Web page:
So it's not just about your organization thoroughly vetting new employees or potential new hires. It's also about any third party services that you use, they must be doing an absolutely impeccable job of doing their due diligence and background checking everybody so conducting that thorough background check and reference checks. And in Anne's case, I'm quite certain this person who was initially hired the clean cut fellow in the Tampa Bay St Petersburg area, probably did interview for the job and have great references. So it has to go even beyond that.

So using behavioral interview questions, using just really all the tools available to understand how the candidate has not only respond responded to their responsibilities in the past, but what their work style is, and anything else that we can glean about them, because then if, when they start actually working, things don't match up, we then start very early on having some clues to track down. So this will help ensure that you're hiring somebody who's trustworthy and somebody who is capable, and then if the cards don't necessarily match, you have some data from different assessments and so forth to go back and look at to see what's not matching up.

All right. So the second guideline is having clear job descriptions and a strong onboarding process. So when we start with absolute clarity on what the job descriptions are and proper onboarding, including when cameras are meant to be on. And this was where Ann kind of caught this person not having their camera on and struggling to get the camera working. Part of the reason they were struggling to get the camera working is because they were trying to log in from a different country and the credentials weren't working so clearly defining job roles and responsibilities in the job description and during onboarding is so important, especially things like normative behavior, like cameras on how frequently are we going to meet, and all of those kinds of things, so making sure that the new hire understands what's expected of them.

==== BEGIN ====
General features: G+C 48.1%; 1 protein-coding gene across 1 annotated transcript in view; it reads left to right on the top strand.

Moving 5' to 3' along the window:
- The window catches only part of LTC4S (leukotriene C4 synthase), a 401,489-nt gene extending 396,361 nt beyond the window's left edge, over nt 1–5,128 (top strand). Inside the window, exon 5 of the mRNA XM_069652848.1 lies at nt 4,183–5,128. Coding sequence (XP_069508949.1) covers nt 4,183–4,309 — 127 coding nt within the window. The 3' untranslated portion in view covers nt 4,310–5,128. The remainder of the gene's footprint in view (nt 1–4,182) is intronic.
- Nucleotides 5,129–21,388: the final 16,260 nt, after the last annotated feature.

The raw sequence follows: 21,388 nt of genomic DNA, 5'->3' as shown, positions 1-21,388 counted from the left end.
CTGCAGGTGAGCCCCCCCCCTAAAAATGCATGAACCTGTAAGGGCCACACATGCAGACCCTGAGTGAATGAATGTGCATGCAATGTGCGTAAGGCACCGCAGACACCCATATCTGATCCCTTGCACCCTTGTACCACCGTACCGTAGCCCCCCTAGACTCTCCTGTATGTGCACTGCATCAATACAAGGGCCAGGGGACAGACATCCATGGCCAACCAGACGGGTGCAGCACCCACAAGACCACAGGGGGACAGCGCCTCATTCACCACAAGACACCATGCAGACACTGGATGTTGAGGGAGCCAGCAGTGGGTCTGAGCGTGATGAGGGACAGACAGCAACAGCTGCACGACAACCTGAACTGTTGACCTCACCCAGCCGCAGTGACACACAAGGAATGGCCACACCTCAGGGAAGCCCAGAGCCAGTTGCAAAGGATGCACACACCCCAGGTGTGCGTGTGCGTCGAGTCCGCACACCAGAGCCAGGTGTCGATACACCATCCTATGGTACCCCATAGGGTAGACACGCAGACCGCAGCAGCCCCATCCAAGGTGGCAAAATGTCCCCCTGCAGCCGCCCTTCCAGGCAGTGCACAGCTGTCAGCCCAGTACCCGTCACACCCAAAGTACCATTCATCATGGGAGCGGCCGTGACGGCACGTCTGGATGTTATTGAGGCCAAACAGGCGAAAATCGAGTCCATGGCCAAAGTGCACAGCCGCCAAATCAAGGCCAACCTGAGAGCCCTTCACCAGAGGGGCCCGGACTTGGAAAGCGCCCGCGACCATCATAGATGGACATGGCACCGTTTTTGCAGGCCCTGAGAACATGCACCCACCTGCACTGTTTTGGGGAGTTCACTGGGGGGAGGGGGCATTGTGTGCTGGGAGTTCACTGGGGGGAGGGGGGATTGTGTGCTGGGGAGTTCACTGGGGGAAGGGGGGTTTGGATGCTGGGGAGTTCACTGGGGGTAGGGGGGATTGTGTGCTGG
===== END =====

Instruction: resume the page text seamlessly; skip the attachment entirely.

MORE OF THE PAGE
And of course, you'll also want to be telling them at that point that outsourcing their responsibilities is against company policy. Implementing a comprehensive onboarding process that includes training on company policies, on ethical behavior and so forth, is absolutely key here. So ensuring new employees understand the company culture, those norms I was talking about and the ethical standards, make sure they get all of that from day one.

My third guideline for you is regular check ins and performance reviews. You have to stay engaged with your employees, especially those first few weeks and months as you're bringing somebody new on. So scheduling regular check ins and performance reviews to discuss progress challenges and any deviations from expected responsibilities.